Eating a diet that’s rich in carbohydrates – like sweets, soft drinks, bread, pasta and potatoes – is a direct cause of mild dementia and memory loss as we get older. Such foods increase the risk fourfold, while sugars are the second biggest cause of cognitive impairment, which is often considered a forerunner of severe dementia and Alzheimer’s.
A diet that’s high in fats and protein is far less likely to cause mental decline, say researchers from the Mayo Clinic. Their findings are some of the most emphatic ever made about diet and mental sharpness, and their 400 per cent association is as close as we’ll get to establishing that carbohydrates are definitely a cause. The researchers reckon that carbs interfere with the body’s ability to metabolise glucose and insulin, which are needed to ‘feed’ the brain. The same can happen when we eat too much sugar.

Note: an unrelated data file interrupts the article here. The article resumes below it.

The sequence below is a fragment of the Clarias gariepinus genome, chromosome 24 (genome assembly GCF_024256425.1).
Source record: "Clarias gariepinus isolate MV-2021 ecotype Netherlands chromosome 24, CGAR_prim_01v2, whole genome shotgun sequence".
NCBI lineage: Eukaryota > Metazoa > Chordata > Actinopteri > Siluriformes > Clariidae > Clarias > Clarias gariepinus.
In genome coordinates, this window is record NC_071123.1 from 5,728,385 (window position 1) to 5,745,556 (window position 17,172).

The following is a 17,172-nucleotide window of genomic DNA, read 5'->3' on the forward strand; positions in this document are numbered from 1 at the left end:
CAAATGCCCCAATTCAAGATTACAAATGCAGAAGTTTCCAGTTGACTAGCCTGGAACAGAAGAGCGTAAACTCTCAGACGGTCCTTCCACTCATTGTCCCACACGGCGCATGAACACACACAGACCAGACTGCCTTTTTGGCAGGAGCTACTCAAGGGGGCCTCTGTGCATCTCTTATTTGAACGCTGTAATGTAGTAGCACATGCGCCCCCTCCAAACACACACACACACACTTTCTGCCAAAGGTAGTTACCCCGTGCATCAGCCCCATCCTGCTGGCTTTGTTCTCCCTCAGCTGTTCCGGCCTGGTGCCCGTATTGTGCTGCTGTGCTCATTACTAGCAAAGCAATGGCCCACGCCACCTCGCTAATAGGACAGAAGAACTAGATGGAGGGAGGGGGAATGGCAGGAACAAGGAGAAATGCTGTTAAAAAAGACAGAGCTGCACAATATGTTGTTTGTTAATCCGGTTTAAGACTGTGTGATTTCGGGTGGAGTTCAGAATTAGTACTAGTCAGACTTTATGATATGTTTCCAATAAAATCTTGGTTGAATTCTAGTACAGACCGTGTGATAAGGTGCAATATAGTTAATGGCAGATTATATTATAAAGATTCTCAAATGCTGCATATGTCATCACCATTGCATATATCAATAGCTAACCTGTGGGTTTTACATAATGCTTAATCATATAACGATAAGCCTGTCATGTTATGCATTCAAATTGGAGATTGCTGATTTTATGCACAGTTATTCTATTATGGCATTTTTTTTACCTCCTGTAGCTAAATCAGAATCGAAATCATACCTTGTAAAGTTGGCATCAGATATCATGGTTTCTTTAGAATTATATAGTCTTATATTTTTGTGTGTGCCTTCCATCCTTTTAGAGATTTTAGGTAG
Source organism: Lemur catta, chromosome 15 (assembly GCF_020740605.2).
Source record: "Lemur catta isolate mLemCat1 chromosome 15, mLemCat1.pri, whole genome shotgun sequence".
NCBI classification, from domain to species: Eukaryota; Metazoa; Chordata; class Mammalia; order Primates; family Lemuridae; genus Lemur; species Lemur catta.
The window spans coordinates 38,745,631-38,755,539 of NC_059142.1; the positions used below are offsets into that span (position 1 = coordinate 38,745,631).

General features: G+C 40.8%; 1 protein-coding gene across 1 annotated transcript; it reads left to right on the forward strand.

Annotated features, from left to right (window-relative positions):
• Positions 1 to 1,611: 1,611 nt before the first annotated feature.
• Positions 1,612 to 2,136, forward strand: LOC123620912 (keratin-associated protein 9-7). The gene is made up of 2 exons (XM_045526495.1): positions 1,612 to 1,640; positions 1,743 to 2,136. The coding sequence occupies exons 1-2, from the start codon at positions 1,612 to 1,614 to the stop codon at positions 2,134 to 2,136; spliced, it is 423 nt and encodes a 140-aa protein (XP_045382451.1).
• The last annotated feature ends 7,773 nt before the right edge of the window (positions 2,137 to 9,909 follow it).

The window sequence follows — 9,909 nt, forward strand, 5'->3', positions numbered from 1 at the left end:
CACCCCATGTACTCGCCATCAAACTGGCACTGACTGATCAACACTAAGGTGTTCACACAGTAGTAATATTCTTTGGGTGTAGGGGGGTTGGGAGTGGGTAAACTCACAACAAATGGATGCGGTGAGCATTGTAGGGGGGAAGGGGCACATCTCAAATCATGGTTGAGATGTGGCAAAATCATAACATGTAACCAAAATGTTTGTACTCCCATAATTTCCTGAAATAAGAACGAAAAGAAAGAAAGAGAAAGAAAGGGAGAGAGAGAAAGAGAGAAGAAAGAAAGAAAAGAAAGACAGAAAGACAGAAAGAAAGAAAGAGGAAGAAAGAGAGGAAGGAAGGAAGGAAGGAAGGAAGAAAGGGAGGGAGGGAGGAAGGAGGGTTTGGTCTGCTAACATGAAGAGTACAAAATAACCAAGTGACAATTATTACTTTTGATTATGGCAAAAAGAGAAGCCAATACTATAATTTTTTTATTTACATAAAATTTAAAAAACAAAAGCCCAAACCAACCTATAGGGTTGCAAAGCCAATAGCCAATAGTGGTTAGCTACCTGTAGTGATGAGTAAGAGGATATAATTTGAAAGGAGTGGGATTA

The carbohydrate link was discovered when the researchers analysed the lifestyles and diets of 937 people aged 70-89 years. They found that those who ate the most carbohydrates were 3.6 times more likely to show mild cognitive decline, including problems with memory, language, thinking and judgement. Those who ate more fats were 42 per cent less likely to suffer such a decline, while those with high-protein diets had the lowest risk at 21 per cent.
(Source: J Alzheimers Dis, 2012; 32: 329-39.)